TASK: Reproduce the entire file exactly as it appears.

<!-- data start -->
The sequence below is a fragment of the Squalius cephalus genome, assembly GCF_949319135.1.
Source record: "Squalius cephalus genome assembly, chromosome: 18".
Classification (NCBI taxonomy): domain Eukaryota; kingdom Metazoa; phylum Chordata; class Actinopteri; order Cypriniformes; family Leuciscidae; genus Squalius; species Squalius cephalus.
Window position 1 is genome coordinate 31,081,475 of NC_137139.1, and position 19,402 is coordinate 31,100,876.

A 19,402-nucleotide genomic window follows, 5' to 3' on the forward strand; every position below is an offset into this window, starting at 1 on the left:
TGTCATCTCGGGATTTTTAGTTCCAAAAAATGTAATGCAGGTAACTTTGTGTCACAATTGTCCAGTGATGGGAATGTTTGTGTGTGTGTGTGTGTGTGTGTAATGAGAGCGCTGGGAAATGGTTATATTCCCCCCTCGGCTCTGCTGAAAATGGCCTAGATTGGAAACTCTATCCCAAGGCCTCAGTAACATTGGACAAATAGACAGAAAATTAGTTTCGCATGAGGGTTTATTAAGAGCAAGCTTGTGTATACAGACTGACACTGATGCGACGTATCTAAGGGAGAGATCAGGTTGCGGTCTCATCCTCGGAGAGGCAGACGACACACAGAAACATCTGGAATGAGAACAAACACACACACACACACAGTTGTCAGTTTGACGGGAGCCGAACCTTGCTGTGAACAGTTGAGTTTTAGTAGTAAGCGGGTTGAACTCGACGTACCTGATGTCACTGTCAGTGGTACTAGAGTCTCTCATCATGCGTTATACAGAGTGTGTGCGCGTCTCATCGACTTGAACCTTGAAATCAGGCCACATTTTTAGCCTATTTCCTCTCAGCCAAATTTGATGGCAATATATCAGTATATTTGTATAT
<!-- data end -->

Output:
The sequence below is a fragment of the Squalius cephalus genome, assembly GCF_949319135.1.
Source record: "Squalius cephalus genome assembly, chromosome: 18".
Classification (NCBI taxonomy): domain Eukaryota; kingdom Metazoa; phylum Chordata; class Actinopteri; order Cypriniformes; family Leuciscidae; genus Squalius; species Squalius cephalus.
Window position 1 is genome coordinate 31,081,475 of NC_137139.1, and position 19,402 is coordinate 31,100,876.

A 19,402-nucleotide genomic window follows, 5' to 3' on the forward strand; every position below is an offset into this window, starting at 1 on the left:
TGTCATCTCGGGATTTTTAGTTCCAAAAAATGTAATGCAGGTAACTTTGTGTCACAATTGTCCAGTGATGGGAATGTTTGTGTGTGTGTGTGTGTGTGTGTAATGAGAGCGCTGGGAAATGGTTATATTCCCCCCTCGGCTCTGCTGAAAATGGCCTAGATTGGAAACTCTATCCCAAGGCCTCAGTAACATTGGACAAATAGACAGAAAATTAGTTTCGCATGAGGGTTTATTAAGAGCAAGCTTGTGTATACAGACTGACACTGATGCGACGTATCTAAGGGAGAGATCAGGTTGCGGTCTCATCCTCGGAGAGGCAGACGACACACAGAAACATCTGGAATGAGAACAAACACACACACACACACAGTTGTCAGTTTGACGGGAGCCGAACCTTGCTGTGAACAGTTGAGTTTTAGTAGTAAGCGGGTTGAACTCGACGTACCTGATGTCACTGTCAGTGGTACTAGAGTCTCTCATCATGCGTTATACAGAGTGTGTGCGCGTCTCATCGACTTGAACCTTGAAATCAGGCCACATTTTTAGCCTATTTCCTCTCAGCCAAATTTGATGGCAATATATCAGTATATTTGTATAT